In TWW, Klaus makes an excellent point. Why would Aunt Josephine, a woman who is terrified of realtors, would want anything to do with Captain Sham, let alone be friendly at all to him. Even if Captain Sham was not Count Olaf in disguise, he is still in her eyes a complete and total stranger whom she never met before. (The whole used to be cooking partners thing is such an obvious lie that even a kindergartener would see right through it.) Shouldn't she be as cautious to Captain Sham as she is to everything else? There have been salesmen who have scammed people for some reason or other so by that logic, wouldn't someone with (as far as she knew) a boat selling business be more untrustworthy than realtors? I mean his name is Captain SHAM. Subtle!
Last Edit: May 31, 2019 22:37:21 GMT -5 by vfds321s
The only possibility I can think of for her behavior is that she was an extremely, profusely lonely woman who was desperate for a man's attention, even if that man was as unattractive and unhygienic as Count Olaf. I think she may also have been sympathetic to him because he claimed to have his leg eaten off by the leaches, and she lost her husband to the leaches as well. In the show, they poke fun that a boat rental agent is very similar to a real estate agent, but he is renting sailboats, not selling them, so perhaps this was difference enough for Aunt Josephine?
If you dig deeper into the character of Aunt Josephine, at one point she was probably more brave, and I don't think she could completely suppress who she was before, which would perhaps explain why she might be brave enough to try dating when you also factor into the equation her loneliness.
Faith is being sure about what we hope for, being convinced about things we do not see. Hebrews 11:1 For God so loved the world that he gave his only-begotten Son, that whoever believes in him shall not perish, but have eternal life. John 3:16
Thanks repliers. I have something else pertaining to Aunt Josephine's fears. Why is she always frightened? Some say it started when Ike died but various passages say otherwise. They were afraid to have children of their own, Ike used a safety glove to answer the telephone, and the fact that Aunt Josephine warned Ike about the dangers of swimming until after an hour, means she was at least cautious. Also, if her being afraid of everything only started with Ike's death, why would she not jump in to save him or call an ambulance?
Last Edit: Feb 9, 2019 16:21:15 GMT -5 by vfds321s
There are some fantastic replies in this thread, sensitive and thoughtful. I don't see the need to repeat those, so my own contribution would be this: Aunt Josephine's fears are irrational, and therefore I don't necessarily expect them to be consistent. Love, too, might be described as irrational.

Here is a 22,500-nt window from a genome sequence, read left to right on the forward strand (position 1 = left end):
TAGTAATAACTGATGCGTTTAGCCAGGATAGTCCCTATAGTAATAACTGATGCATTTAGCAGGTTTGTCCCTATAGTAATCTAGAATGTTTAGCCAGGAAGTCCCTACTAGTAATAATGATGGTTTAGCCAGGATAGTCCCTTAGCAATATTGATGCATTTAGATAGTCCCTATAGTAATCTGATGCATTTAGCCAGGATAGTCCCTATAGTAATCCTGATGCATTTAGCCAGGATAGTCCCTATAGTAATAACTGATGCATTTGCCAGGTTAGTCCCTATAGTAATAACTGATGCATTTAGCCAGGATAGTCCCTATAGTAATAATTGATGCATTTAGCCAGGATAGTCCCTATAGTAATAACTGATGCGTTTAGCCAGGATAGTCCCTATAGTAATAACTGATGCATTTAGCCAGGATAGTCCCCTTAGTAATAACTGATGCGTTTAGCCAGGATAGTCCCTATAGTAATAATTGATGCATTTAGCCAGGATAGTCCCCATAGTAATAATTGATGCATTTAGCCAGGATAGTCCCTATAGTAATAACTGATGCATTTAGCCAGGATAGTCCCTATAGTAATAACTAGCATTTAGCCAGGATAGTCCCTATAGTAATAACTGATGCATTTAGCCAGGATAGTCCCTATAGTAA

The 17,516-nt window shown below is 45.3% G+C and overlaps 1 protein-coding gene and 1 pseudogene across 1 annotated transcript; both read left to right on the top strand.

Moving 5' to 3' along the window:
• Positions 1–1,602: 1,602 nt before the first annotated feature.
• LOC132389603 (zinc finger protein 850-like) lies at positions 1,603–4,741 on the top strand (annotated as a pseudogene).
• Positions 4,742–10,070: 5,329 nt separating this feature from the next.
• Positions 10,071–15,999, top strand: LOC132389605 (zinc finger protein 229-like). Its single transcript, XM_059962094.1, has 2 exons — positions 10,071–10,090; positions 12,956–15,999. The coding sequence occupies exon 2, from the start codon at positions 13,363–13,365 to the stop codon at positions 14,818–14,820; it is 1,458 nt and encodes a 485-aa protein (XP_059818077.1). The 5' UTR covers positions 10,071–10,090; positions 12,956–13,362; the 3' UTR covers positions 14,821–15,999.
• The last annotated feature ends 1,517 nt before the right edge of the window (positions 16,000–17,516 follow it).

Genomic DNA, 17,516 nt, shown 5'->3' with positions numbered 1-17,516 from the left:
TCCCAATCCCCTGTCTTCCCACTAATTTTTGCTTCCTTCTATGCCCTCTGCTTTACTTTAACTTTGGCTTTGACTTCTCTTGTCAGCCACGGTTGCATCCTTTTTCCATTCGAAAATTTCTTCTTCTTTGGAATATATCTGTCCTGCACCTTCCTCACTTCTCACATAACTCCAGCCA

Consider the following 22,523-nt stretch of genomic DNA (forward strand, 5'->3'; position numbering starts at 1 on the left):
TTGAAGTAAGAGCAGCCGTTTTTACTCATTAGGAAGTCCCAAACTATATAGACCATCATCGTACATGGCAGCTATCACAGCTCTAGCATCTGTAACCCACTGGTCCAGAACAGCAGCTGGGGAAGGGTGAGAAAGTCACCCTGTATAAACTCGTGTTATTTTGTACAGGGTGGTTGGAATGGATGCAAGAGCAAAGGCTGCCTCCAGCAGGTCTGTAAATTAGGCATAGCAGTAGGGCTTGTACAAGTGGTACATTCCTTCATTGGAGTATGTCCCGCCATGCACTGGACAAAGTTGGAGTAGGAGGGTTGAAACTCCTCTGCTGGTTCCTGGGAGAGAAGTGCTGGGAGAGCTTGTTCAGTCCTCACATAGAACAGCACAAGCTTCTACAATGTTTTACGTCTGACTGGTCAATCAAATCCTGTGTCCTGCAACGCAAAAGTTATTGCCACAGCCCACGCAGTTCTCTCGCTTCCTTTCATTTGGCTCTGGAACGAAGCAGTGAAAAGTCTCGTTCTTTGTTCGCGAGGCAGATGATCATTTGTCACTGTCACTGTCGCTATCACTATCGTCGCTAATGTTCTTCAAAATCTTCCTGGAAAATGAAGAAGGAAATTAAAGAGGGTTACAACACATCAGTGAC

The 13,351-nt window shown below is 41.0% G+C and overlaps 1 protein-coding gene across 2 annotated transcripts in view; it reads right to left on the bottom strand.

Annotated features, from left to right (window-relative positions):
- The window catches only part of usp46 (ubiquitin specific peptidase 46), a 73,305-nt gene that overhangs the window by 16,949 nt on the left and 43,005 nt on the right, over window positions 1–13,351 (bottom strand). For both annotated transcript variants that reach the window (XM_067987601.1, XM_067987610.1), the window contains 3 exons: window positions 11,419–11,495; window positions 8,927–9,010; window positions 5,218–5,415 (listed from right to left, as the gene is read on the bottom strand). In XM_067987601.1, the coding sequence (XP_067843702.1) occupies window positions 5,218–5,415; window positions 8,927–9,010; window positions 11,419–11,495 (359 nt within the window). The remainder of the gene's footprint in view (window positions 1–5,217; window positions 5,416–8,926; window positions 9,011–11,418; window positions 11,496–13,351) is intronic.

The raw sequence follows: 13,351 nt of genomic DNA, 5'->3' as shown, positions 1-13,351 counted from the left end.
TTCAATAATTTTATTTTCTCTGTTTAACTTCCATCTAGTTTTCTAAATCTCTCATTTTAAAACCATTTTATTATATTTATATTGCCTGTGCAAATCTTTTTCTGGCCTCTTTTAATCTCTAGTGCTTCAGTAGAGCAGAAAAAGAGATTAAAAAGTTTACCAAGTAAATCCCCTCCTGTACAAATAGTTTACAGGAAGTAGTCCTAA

As for when Aunt Josephine first acquired her irrational fears, I find it plausible that when TWW was originally written she was being truthful in stating that she had always been so afraid and that Ike was just like her; but once you bring V.F.D. into the picture, then we are compelled to dismiss that as a convenient lie. If it's a retcon, there's every chance the new version of events will be awkward and not fit; but we can still suggest that perhaps Josephine's fears were originally rather mild, but grew more and more egregious owing to time and repeated misfortunes, with Ike's death as the final straw.
Post by Uncle Algernon on Feb 4, 2019 15:28:31 GMT -5
If you'll allow a bit of Netflix-bleed, the etchings on the bar in the Village of Fowl Devotees in the cinematic Vile Village imply that in their younger, pre-betrayal days Olaf and Josephine once dated each other. All sorts of detail and timeline alterations would be necessary for it to fit the books, but in the process it might explain the "cooking partner" nonsense; Josephine would be inclined to trust Captain Sham because she saw something confusingly familiar in him, and more than willing go along with whatever explanation he gave for it.
'The world, no matter how monstrously it may be threatened, has never been known to succumb entirely' - L.
Of course, it's not the only interpretation; I took that etching as having been scratched in by Olaf within the timeline of the episode, and referring exclusively to his relationship with Josephine as Captain Sham.
Thanks repliers. I have something else pertaining to Aunt Josephine's fears. Why is she always frightened? Some say it started when Ike died but various passages say otherwise. They were afraid to have children of their own, Ike used a safety glove to answer the telephone, and the fact that Aunt Josephine warned Ike about the dangers of swimming until after an hour, means she was at lest conscious. Also, if her being afraid of everything only started with Ike's death, why would she not jump in to save him or call an ambulance?
I'm fairly sure that the passage in ATWQ about how you can put your fear on one side till later has something to do with this (not necessarily only with Josephine): if she faced a lot of dangers in her youth, she now has a lot of fear left over.
Banners by Sherry Ann and Terry Craig, combination by tk.
'The world, no matter how monstrously it may be threatened, has never been known to succumb entirely' - Lemony Snicket.